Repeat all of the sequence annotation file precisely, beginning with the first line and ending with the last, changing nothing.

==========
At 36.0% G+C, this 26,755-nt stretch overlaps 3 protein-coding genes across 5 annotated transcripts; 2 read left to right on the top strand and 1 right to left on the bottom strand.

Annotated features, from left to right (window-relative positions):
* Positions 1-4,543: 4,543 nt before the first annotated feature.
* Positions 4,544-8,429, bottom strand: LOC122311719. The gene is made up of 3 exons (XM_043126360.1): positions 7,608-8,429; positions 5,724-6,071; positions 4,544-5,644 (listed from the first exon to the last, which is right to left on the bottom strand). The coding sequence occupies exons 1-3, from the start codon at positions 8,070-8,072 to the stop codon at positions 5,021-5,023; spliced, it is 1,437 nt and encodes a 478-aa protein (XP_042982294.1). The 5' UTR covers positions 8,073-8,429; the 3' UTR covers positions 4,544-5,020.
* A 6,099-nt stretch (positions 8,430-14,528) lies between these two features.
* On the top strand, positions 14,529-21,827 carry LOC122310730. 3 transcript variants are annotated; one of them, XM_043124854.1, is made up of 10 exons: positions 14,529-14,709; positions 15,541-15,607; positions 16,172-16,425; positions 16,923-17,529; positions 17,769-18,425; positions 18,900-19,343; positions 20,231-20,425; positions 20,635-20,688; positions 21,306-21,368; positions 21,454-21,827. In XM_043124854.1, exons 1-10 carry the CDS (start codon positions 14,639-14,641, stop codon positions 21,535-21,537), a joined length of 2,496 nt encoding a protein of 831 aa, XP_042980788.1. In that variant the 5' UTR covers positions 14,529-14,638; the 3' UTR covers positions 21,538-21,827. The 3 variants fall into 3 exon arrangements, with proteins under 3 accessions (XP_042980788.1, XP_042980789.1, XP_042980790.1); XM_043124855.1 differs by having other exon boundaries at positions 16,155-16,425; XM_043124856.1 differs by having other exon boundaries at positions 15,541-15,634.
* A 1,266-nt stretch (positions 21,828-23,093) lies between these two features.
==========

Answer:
At 36.0% G+C, this 26,755-nt stretch overlaps 3 protein-coding genes across 5 annotated transcripts; 2 read left to right on the top strand and 1 right to left on the bottom strand.

Annotated features, from left to right (window-relative positions):
* Positions 1-4,543: 4,543 nt before the first annotated feature.
* Positions 4,544-8,429, bottom strand: LOC122311719. The gene is made up of 3 exons (XM_043126360.1): positions 7,608-8,429; positions 5,724-6,071; positions 4,544-5,644 (listed from the first exon to the last, which is right to left on the bottom strand). The coding sequence occupies exons 1-3, from the start codon at positions 8,070-8,072 to the stop codon at positions 5,021-5,023; spliced, it is 1,437 nt and encodes a 478-aa protein (XP_042982294.1). The 5' UTR covers positions 8,073-8,429; the 3' UTR covers positions 4,544-5,020.
* A 6,099-nt stretch (positions 8,430-14,528) lies between these two features.
* On the top strand, positions 14,529-21,827 carry LOC122310730. 3 transcript variants are annotated; one of them, XM_043124854.1, is made up of 10 exons: positions 14,529-14,709; positions 15,541-15,607; positions 16,172-16,425; positions 16,923-17,529; positions 17,769-18,425; positions 18,900-19,343; positions 20,231-20,425; positions 20,635-20,688; positions 21,306-21,368; positions 21,454-21,827. In XM_043124854.1, exons 1-10 carry the CDS (start codon positions 14,639-14,641, stop codon positions 21,535-21,537), a joined length of 2,496 nt encoding a protein of 831 aa, XP_042980788.1. In that variant the 5' UTR covers positions 14,529-14,638; the 3' UTR covers positions 21,538-21,827. The 3 variants fall into 3 exon arrangements, with proteins under 3 accessions (XP_042980788.1, XP_042980789.1, XP_042980790.1); XM_043124855.1 differs by having other exon boundaries at positions 16,155-16,425; XM_043124856.1 differs by having other exon boundaries at positions 15,541-15,634.
* A 1,266-nt stretch (positions 21,828-23,093) lies between these two features.